The formula for calculating the Alaska Permanent Fund Dividend would be protected in the state constitution under a plan proposed by House and Senate Democrats.
They’re worried about the immediately impact of a bill to reduce oil taxes. While Republicans say the new tax regime would prompt more investment, state revenue would decline dramatically in the first few years. Democrats worry that future legislatures would dip into the Permanent Fund to balance the budget and start cutting into the dividend.
They’ve introduced resolutions in the House and Senate to place the state PFD statute into the constitution. Alaska’s Permanent Fund savings account is already enshrined in the constitution.
During a news conference Wednesday, Anchorage Democratic Senator Bill Wielechowski recalled that voters in the past have rejected using the Permanent Fund to help pay for state services.
“There was a vote put to the people years ago on taking money out of the Permanent Fund and the people said overwhelmingly ‘no’. So what this bill would do is put it to a vote of the people, enshrining the Permanent Fund Dividend in the constitution – the payment of it. And I think that’s good public policy. The oil resource is something that is supposed to be available for our children, our grandchildren. This is the way you protect it and make sure that happens,” Wielechowski said.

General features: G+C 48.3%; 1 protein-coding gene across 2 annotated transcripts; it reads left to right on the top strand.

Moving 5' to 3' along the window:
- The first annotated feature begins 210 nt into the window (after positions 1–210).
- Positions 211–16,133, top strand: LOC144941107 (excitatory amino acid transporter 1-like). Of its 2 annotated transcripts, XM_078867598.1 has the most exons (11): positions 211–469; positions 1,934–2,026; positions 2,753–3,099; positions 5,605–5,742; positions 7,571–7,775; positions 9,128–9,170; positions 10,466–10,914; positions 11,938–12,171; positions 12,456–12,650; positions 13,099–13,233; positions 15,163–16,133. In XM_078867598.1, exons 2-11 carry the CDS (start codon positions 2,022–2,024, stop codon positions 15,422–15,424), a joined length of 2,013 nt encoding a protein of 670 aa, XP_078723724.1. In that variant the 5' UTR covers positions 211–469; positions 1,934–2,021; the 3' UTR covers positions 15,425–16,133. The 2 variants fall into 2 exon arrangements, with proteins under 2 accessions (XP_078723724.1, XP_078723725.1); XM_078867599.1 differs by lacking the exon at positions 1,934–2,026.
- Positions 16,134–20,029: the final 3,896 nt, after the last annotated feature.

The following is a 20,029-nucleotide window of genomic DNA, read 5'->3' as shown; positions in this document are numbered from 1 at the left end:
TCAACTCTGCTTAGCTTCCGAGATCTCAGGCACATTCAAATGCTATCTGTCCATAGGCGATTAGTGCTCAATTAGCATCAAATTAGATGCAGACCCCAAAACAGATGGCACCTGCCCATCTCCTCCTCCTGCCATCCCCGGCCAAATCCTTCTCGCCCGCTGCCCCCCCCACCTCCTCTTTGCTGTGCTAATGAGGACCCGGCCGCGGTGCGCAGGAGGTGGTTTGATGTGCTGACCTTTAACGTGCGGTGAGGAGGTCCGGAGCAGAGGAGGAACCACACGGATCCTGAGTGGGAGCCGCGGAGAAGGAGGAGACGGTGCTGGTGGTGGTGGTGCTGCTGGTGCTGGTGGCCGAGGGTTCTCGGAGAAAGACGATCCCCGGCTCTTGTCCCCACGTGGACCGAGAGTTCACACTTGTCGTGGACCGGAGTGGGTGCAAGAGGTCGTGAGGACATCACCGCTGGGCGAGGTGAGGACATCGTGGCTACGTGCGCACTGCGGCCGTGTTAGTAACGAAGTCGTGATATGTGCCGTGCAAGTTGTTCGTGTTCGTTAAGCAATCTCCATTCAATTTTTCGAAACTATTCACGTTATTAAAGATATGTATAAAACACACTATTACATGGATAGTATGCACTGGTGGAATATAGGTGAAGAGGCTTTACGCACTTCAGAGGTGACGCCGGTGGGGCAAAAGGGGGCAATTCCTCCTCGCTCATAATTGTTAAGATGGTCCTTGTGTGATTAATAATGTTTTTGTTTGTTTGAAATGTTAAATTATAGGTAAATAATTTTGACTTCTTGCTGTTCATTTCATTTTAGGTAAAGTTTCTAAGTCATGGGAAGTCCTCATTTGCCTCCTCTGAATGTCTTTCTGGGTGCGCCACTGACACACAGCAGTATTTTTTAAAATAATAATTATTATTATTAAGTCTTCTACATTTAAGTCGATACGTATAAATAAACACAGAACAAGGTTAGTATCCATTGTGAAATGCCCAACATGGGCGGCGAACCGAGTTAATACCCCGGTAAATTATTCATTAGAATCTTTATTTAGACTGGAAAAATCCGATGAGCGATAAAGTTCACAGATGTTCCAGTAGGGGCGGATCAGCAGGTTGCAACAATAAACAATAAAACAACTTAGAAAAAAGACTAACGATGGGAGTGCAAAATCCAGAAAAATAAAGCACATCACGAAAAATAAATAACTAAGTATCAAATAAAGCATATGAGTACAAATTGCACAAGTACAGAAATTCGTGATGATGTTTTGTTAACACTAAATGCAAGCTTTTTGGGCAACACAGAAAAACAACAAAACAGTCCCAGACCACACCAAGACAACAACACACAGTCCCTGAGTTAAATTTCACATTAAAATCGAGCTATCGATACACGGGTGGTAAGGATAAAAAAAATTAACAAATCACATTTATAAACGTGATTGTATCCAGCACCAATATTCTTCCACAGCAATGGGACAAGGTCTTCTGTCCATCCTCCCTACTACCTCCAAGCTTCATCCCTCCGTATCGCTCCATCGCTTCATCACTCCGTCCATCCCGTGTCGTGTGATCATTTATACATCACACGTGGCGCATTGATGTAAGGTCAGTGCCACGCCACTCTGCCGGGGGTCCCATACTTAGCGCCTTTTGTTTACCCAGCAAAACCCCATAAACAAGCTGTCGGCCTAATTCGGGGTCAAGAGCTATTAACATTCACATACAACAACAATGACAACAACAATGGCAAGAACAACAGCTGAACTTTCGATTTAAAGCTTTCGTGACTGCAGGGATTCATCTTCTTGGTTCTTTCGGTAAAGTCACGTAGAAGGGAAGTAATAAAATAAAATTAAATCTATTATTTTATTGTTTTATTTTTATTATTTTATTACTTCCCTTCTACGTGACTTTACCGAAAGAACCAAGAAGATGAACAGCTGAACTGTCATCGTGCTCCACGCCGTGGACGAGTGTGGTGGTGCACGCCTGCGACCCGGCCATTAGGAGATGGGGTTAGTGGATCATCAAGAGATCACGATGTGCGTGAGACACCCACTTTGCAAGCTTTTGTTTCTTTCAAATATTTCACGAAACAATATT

The resolutions are SJR13 in the Senate and HJR17 in the House. The proposal also requires that future dividends be the same or greater than in current law.
If approved by a two-thirds majority in both the House and the Senate, the constitutional amendment would appear on the next statewide election ballot.
- Bob Banghart is developing the musical score for the upcoming stage adaptation at Arena Stage in Washington D.C.
- The Duke and Duchess of Cambridge, Prince William and Kate Middleton, were met by a large crowd, music and dancing in Carcross this week. They event was part of a larger tour around the Yukon after traveling through British Columbia. The visit focused on First Nations issues and culture.
- The Central Council of Tlingit and Haida Indian Tribes of Alaska has a new target date for opening its cultural immersion park at the old Thane Ore House. Last year, Central Council officials had hoped it would open this summer. Now, they’re shooting for 2018, after the Juneau Assembly approved a 1.2-acre land lease making it possible Monday evening.
- William Quayle, Jr. is running for the District 1 Juneau Assembly seat. The municipal election is Oct. 4.